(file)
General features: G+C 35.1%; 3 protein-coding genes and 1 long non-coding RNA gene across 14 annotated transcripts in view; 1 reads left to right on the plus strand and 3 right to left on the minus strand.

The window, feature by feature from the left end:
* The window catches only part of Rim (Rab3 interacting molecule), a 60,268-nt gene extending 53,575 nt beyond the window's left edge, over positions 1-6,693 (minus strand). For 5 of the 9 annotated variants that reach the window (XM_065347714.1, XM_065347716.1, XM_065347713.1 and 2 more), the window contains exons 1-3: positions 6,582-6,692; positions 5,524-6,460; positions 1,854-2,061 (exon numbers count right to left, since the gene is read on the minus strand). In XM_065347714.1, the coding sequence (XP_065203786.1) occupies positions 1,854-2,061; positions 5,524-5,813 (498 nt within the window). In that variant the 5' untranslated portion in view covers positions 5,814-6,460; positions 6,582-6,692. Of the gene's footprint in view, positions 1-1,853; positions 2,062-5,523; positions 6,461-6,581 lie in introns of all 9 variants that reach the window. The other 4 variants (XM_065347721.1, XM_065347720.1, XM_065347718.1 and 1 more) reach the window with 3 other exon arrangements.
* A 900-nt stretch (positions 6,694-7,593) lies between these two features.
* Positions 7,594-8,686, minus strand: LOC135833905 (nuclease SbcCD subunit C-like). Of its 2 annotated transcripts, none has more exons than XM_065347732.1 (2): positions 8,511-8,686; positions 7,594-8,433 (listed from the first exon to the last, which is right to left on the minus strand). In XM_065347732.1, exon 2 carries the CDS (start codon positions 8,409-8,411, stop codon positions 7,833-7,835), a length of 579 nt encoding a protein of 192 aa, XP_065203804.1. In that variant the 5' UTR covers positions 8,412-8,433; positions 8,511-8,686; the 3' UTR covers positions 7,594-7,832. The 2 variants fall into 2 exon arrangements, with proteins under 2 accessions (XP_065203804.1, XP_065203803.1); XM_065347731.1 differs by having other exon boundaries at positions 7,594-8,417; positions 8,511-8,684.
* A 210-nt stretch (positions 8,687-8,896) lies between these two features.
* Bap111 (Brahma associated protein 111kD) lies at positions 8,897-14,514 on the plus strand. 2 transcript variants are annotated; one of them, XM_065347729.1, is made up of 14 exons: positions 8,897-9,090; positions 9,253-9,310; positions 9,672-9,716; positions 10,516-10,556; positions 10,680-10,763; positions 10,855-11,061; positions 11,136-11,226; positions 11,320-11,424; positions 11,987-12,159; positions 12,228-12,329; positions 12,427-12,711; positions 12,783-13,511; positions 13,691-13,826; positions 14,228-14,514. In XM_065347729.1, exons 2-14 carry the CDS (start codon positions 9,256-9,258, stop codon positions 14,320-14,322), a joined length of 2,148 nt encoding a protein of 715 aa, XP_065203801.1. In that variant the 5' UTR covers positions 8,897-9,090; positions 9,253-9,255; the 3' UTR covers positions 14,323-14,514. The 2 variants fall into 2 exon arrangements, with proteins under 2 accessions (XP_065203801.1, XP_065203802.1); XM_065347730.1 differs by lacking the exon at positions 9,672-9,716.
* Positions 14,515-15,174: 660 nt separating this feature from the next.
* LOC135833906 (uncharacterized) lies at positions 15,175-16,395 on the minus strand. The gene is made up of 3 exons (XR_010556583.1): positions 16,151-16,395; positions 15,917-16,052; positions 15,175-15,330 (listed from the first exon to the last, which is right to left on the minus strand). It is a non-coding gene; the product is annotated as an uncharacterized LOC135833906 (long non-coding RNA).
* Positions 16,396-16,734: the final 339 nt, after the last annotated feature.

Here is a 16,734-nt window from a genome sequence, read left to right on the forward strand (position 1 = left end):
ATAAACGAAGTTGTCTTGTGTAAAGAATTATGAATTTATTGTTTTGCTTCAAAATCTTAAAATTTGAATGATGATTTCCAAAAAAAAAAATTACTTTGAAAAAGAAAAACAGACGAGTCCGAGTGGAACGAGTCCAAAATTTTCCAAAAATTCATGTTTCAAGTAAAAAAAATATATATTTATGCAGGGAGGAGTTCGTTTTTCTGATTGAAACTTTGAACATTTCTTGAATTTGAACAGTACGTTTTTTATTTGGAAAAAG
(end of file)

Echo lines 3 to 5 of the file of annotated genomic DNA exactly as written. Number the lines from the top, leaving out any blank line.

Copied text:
* The window catches only part of Rim (Rab3 interacting molecule), a 60,268-nt gene extending 53,575 nt beyond the window's left edge, over positions 1-6,693 (minus strand). For 5 of the 9 annotated variants that reach the window (XM_065347714.1, XM_065347716.1, XM_065347713.1 and 2 more), the window contains exons 1-3: positions 6,582-6,692; positions 5,524-6,460; positions 1,854-2,061 (exon numbers count right to left, since the gene is read on the minus strand). In XM_065347714.1, the coding sequence (XP_065203786.1) occupies positions 1,854-2,061; positions 5,524-5,813 (498 nt within the window). In that variant the 5' untranslated portion in view covers positions 5,814-6,460; positions 6,582-6,692. Of the gene's footprint in view, positions 1-1,853; positions 2,062-5,523; positions 6,461-6,581 lie in introns of all 9 variants that reach the window. The other 4 variants (XM_065347721.1, XM_065347720.1, XM_065347718.1 and 1 more) reach the window with 3 other exon arrangements.
* A 900-nt stretch (positions 6,694-7,593) lies between these two features.
* Positions 7,594-8,686, minus strand: LOC135833905 (nuclease SbcCD subunit C-like). Of its 2 annotated transcripts, none has more exons than XM_065347732.1 (2): positions 8,511-8,686; positions 7,594-8,433 (listed from the first exon to the last, which is right to left on the minus strand). In XM_065347732.1, exon 2 carries the CDS (start codon positions 8,409-8,411, stop codon positions 7,833-7,835), a length of 579 nt encoding a protein of 192 aa, XP_065203804.1. In that variant the 5' UTR covers positions 8,412-8,433; positions 8,511-8,686; the 3' UTR covers positions 7,594-7,832. The 2 variants fall into 2 exon arrangements, with proteins under 2 accessions (XP_065203804.1, XP_065203803.1); XM_065347731.1 differs by having other exon boundaries at positions 7,594-8,417; positions 8,511-8,684.